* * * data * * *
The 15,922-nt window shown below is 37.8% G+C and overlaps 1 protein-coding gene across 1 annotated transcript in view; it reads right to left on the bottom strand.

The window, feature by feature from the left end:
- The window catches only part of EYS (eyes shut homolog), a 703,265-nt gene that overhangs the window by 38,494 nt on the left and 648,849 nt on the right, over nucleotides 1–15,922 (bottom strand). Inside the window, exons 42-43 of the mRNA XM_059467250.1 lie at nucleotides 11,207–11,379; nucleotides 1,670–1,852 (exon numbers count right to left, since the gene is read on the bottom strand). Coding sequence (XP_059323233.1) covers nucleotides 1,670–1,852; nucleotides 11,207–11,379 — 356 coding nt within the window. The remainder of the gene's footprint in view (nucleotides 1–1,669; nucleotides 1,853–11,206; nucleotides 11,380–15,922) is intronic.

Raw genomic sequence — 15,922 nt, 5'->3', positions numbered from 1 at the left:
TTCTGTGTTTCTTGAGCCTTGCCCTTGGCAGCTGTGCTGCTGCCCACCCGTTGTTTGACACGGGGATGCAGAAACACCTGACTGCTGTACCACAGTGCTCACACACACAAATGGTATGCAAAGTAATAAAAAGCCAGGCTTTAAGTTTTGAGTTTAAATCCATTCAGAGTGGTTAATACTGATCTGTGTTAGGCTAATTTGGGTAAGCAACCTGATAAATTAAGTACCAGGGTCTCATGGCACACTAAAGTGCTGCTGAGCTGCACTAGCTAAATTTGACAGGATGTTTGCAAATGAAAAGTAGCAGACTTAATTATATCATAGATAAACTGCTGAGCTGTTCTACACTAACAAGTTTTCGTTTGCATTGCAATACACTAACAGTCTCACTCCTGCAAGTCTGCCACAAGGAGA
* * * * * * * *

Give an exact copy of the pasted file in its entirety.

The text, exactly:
The 15,922-nt window shown below is 37.8% G+C and overlaps 1 protein-coding gene across 1 annotated transcript in view; it reads right to left on the bottom strand.

The window, feature by feature from the left end:
- The window catches only part of EYS (eyes shut homolog), a 703,265-nt gene that overhangs the window by 38,494 nt on the left and 648,849 nt on the right, over nucleotides 1–15,922 (bottom strand). Inside the window, exons 42-43 of the mRNA XM_059467250.1 lie at nucleotides 11,207–11,379; nucleotides 1,670–1,852 (exon numbers count right to left, since the gene is read on the bottom strand). Coding sequence (XP_059323233.1) covers nucleotides 1,670–1,852; nucleotides 11,207–11,379 — 356 coding nt within the window. The remainder of the gene's footprint in view (nucleotides 1–1,669; nucleotides 1,853–11,206; nucleotides 11,380–15,922) is intronic.

Raw genomic sequence — 15,922 nt, 5'->3', positions numbered from 1 at the left:
TTCTGTGTTTCTTGAGCCTTGCCCTTGGCAGCTGTGCTGCTGCCCACCCGTTGTTTGACACGGGGATGCAGAAACACCTGACTGCTGTACCACAGTGCTCACACACACAAATGGTATGCAAAGTAATAAAAAGCCAGGCTTTAAGTTTTGAGTTTAAATCCATTCAGAGTGGTTAATACTGATCTGTGTTAGGCTAATTTGGGTAAGCAACCTGATAAATTAAGTACCAGGGTCTCATGGCACACTAAAGTGCTGCTGAGCTGCACTAGCTAAATTTGACAGGATGTTTGCAAATGAAAAGTAGCAGACTTAATTATATCATAGATAAACTGCTGAGCTGTTCTACACTAACAAGTTTTCGTTTGCATTGCAATACACTAACAGTCTCACTCCTGCAAGTCTGCCACAAGGAGA